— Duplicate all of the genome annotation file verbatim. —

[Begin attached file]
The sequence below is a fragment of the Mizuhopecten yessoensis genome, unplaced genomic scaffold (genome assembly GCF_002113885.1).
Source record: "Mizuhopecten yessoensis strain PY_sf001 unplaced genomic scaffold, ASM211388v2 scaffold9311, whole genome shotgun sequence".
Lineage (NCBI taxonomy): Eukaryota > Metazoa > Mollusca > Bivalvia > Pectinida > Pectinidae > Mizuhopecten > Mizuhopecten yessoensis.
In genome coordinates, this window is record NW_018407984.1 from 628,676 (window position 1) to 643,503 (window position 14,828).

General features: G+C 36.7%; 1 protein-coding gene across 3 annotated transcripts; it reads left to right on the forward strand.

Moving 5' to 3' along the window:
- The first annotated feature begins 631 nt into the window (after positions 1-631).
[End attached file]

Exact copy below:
The sequence below is a fragment of the Mizuhopecten yessoensis genome, unplaced genomic scaffold (genome assembly GCF_002113885.1).
Source record: "Mizuhopecten yessoensis strain PY_sf001 unplaced genomic scaffold, ASM211388v2 scaffold9311, whole genome shotgun sequence".
Lineage (NCBI taxonomy): Eukaryota > Metazoa > Mollusca > Bivalvia > Pectinida > Pectinidae > Mizuhopecten > Mizuhopecten yessoensis.
In genome coordinates, this window is record NW_018407984.1 from 628,676 (window position 1) to 643,503 (window position 14,828).

General features: G+C 36.7%; 1 protein-coding gene across 3 annotated transcripts; it reads left to right on the forward strand.

Moving 5' to 3' along the window:
- The first annotated feature begins 631 nt into the window (after positions 1-631).